fl. A. meet every Tuesday night at 7 :30 o'clock
In their hall In Kit liter aid b ock. All sons and
visiting comrades are cordially Invited to meet
with us J.J. Kurtz, Commander; 11. A. Ale
Elwaln, tut 8tt. gent.
DAUGHTERS OF REBECCA - Bud of Prom
l e Lodge No. 40 meets the second and
fourth Thursday evenings of each month In
thel'O.O. K. hull. Mrs. T. E. Williams, N
G. ; Mrs. John Cory, Secretary.
YOUNG MEN'S CHRI8TION "SOCIATION
Waterman block Main Street. Rooms
open from 8 -.90 a m to 9 :30 p m, For men only
Gospel meeting every Sunday afternoon at 4
PLACES OF WORSHIP.
Catholic St.. Paul's Church, ak, between
Fifth and Sixth. Father Carney, Pastor
Services: Mass at 8 and 10 :Afl a. m. Sunday
School at 8 :30, with benediction.
Christian. Comer Locust and Eighth Sts.
Services morning ami evening. Elder A.
Galloway pastor, Buuday School to a. m.
Episcopal. St. Luke's Church, oomer Third
and Vine. Rev. H B. Burgess, pastor. Ser
vices : 11 a. m. and T Mr. u. Sunday School
at 8:30 P. M.
Qerman Methodist. Corner Sixth St. and
t Granite. Rev. Hlrt. Pastor. Services : 11 A. M.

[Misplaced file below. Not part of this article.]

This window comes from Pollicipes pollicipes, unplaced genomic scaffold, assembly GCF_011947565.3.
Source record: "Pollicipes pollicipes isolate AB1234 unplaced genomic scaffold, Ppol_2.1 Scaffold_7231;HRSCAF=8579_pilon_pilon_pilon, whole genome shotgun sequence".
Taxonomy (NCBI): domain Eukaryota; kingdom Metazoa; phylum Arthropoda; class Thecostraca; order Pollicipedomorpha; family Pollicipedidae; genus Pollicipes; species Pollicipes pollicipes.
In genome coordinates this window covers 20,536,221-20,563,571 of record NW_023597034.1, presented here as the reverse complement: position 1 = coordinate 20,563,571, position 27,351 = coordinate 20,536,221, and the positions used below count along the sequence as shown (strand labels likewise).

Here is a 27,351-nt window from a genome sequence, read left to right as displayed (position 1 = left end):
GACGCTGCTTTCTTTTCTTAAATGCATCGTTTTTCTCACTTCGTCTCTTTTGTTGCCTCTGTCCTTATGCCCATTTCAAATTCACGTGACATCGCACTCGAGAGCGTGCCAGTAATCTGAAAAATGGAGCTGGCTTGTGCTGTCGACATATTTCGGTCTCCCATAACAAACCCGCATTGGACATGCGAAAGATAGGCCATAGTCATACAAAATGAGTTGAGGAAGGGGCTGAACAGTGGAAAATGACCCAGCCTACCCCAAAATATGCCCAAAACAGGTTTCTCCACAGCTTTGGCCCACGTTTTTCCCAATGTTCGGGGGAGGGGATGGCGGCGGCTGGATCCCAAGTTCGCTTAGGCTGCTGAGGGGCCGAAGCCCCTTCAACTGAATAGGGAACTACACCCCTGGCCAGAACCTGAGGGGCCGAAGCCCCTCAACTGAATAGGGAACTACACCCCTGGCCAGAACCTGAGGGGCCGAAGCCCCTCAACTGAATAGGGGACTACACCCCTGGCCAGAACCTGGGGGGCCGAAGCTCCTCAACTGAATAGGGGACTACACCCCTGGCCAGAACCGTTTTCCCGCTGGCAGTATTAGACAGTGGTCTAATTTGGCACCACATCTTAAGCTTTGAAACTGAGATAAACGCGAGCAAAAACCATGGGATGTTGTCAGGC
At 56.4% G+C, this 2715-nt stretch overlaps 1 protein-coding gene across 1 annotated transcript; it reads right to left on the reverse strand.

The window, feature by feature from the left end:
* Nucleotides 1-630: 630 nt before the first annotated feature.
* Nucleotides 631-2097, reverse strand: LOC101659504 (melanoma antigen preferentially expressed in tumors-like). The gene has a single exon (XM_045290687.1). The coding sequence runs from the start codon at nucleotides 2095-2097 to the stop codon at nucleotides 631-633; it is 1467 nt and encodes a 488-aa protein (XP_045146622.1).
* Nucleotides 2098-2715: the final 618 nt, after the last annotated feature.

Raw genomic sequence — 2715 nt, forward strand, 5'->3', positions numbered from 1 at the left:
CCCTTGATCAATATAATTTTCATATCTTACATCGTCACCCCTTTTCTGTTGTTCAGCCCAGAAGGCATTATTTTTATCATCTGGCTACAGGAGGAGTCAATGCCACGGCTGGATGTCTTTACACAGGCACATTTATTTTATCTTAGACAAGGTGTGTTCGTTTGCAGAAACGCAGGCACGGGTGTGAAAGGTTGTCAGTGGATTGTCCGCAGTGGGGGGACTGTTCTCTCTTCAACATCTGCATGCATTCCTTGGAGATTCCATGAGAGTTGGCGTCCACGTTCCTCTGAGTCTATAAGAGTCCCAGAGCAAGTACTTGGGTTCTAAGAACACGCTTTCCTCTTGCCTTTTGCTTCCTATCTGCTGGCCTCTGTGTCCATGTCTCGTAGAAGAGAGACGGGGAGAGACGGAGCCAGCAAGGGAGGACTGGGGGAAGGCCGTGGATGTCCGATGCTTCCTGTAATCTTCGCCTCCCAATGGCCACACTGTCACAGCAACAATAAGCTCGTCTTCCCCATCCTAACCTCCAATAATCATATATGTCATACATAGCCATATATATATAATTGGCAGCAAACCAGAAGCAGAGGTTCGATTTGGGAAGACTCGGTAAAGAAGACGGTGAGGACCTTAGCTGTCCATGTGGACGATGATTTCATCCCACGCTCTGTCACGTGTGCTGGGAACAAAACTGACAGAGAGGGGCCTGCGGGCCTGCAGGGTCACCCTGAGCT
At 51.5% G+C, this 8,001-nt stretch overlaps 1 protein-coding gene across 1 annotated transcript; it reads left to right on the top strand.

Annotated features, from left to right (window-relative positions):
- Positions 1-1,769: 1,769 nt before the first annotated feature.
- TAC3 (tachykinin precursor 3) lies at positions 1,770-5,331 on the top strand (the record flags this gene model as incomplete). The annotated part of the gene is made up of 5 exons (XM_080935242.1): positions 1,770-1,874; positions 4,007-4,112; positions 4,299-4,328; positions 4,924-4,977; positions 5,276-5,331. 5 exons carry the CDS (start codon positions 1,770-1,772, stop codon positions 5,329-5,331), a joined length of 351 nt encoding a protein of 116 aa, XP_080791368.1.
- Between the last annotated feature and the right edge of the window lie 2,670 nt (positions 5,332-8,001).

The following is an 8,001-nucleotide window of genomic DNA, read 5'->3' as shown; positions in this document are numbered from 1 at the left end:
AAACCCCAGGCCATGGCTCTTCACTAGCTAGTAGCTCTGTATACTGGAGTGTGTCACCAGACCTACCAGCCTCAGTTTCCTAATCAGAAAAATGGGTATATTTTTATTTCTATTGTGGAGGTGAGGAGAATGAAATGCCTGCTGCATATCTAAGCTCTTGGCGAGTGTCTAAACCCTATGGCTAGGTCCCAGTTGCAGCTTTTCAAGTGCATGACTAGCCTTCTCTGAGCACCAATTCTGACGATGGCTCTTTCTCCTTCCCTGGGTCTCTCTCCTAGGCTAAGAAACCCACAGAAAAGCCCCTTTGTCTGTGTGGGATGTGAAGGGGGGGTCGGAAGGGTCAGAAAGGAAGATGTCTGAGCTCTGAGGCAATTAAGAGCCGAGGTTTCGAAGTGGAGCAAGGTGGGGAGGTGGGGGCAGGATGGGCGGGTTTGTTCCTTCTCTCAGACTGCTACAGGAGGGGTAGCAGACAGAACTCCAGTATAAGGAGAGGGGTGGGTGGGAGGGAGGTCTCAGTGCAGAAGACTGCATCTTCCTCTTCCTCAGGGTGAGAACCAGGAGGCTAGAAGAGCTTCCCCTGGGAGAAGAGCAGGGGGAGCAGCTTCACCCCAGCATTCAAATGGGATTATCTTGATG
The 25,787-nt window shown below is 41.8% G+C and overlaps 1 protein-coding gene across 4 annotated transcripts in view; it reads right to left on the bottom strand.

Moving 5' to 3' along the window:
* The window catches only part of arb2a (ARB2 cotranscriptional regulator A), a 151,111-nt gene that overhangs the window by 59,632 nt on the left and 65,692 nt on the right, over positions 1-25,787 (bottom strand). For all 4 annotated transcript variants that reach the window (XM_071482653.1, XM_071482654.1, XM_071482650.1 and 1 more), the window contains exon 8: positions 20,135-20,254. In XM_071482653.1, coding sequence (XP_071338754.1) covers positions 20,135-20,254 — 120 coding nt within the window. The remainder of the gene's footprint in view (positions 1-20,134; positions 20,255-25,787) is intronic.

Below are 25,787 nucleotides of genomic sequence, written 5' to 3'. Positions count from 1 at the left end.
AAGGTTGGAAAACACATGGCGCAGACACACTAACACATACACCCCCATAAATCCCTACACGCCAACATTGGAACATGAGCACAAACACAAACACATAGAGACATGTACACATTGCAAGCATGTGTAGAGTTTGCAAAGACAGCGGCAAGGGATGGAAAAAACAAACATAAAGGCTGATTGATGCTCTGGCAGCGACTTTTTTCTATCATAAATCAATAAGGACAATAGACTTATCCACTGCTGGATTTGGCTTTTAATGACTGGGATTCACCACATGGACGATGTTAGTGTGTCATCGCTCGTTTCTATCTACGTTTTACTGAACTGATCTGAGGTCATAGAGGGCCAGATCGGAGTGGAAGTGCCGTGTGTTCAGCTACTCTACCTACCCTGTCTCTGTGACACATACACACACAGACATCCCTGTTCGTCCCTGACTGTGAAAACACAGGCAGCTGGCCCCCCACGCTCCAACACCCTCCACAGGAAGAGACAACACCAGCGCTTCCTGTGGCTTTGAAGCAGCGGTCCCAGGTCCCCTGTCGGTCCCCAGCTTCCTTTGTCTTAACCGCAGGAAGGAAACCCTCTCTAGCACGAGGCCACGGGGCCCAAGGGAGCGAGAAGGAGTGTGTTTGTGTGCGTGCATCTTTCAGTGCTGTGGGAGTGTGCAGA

and 7 :30 km. Sunday School 10 :3 a.m.
Prkrhytkki an. Servioes In new church, cor
. ner Sixth and Granite sts. Rev. J. T. Balrd,
pastor. Sunday-school at 9; 30; Preaching
at 11 a. m.s-jd 8 p. in,
The V. R. 8. C. K of this church meets every
Sabbath evening at 7 :1S hi the basement of
thechucrh. All are Invited to attend these
First MrrHODiaT.-sixth St., betwen Main
and Pearl. Rev. L. F. Brltt. D. D. nasUir.
Servioes ; U a. m.,8 :00 p. m Sunday School
9 :30a. m. Prayer meetirg Wednesday even
Ing. Qbrmah Prkbrvtrriah. Corner Main and
mow,, i.r.. ifiun, fiuir, cervices U&IUU
hours. Sunday School td0i.ii,
Bwrcdish Conorkoatiokau Granite, be
tween Fifth and Sixth. '
Colokrd Baptist. Mt. Olive, Oak, between
Tenth and Eleventh, Rev. A. Boswell, pas
tor. Services 11a.m. and 7 :30 p.m. Prayer
meeting Wednesday evening.
Toiiho Mrn'b Christian Association
Rooms In Waterman block, Main street. Gos
pel meeting, for men only, every Sunday af
ternoon at 4 o'clock. Rooms open week days
from 8:30 a. m., to 9 : 30 p. m.
Mouth Park Tabrrhaclb. Rev. J. M.
Wood, Pastor, Services : Sunday School,
Ma. m. : Preaching, 11 a. m. and 8 p. m. :
prayer meeting Taesiay night i choir prac
tice Friday night. AU art loom.
The Plattsmoutb Berald
K NOTTS BROS, Publishers
Published every Thursday, and dally every
rentng except Hunday.
Registered at the Plattsmoutb. Neb. po't-
oSoefor transmission through th U. S.ms.ls
at second class rates.
Office comer Vina and Fifth street
TKKMS FOB WKKKLT,
O copy, one year, In advance $1 50
One copy, one year, not In advance.... 3 00
uij copy, six nionmi, in advance 75